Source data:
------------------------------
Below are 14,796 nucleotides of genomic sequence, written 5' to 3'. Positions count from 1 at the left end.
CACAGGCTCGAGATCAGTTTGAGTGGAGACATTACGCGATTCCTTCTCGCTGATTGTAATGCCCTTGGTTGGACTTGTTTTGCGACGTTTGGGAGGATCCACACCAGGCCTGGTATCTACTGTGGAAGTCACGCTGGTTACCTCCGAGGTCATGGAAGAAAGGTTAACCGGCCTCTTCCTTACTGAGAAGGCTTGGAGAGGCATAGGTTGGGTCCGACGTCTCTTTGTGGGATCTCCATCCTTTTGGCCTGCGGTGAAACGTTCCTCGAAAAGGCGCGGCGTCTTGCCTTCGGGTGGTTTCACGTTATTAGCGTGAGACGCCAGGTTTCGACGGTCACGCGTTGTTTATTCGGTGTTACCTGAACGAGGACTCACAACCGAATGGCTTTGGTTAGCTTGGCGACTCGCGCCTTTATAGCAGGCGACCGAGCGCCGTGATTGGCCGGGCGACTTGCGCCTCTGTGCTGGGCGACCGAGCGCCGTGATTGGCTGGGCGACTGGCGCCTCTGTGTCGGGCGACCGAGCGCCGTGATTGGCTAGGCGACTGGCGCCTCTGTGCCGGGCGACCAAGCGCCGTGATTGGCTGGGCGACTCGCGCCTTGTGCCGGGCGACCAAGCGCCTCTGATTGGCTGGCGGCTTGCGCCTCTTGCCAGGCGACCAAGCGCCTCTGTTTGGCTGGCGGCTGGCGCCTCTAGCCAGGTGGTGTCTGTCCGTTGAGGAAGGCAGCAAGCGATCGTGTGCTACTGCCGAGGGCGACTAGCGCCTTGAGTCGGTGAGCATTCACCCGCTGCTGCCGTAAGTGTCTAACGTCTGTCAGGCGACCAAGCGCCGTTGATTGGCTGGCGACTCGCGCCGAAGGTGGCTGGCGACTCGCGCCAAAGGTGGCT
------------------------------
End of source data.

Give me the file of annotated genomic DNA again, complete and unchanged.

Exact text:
Below are 14,796 nucleotides of genomic sequence, written 5' to 3'. Positions count from 1 at the left end.
CACAGGCTCGAGATCAGTTTGAGTGGAGACATTACGCGATTCCTTCTCGCTGATTGTAATGCCCTTGGTTGGACTTGTTTTGCGACGTTTGGGAGGATCCACACCAGGCCTGGTATCTACTGTGGAAGTCACGCTGGTTACCTCCGAGGTCATGGAAGAAAGGTTAACCGGCCTCTTCCTTACTGAGAAGGCTTGGAGAGGCATAGGTTGGGTCCGACGTCTCTTTGTGGGATCTCCATCCTTTTGGCCTGCGGTGAAACGTTCCTCGAAAAGGCGCGGCGTCTTGCCTTCGGGTGGTTTCACGTTATTAGCGTGAGACGCCAGGTTTCGACGGTCACGCGTTGTTTATTCGGTGTTACCTGAACGAGGACTCACAACCGAATGGCTTTGGTTAGCTTGGCGACTCGCGCCTTTATAGCAGGCGACCGAGCGCCGTGATTGGCCGGGCGACTTGCGCCTCTGTGCTGGGCGACCGAGCGCCGTGATTGGCTGGGCGACTGGCGCCTCTGTGTCGGGCGACCGAGCGCCGTGATTGGCTAGGCGACTGGCGCCTCTGTGCCGGGCGACCAAGCGCCGTGATTGGCTGGGCGACTCGCGCCTTGTGCCGGGCGACCAAGCGCCTCTGATTGGCTGGCGGCTTGCGCCTCTTGCCAGGCGACCAAGCGCCTCTGTTTGGCTGGCGGCTGGCGCCTCTAGCCAGGTGGTGTCTGTCCGTTGAGGAAGGCAGCAAGCGATCGTGTGCTACTGCCGAGGGCGACTAGCGCCTTGAGTCGGTGAGCATTCACCCGCTGCTGCCGTAAGTGTCTAACGTCTGTCAGGCGACCAAGCGCCGTTGATTGGCTGGCGACTCGCGCCGAAGGTGGCTGGCGACTCGCGCCAAAGGTGGCT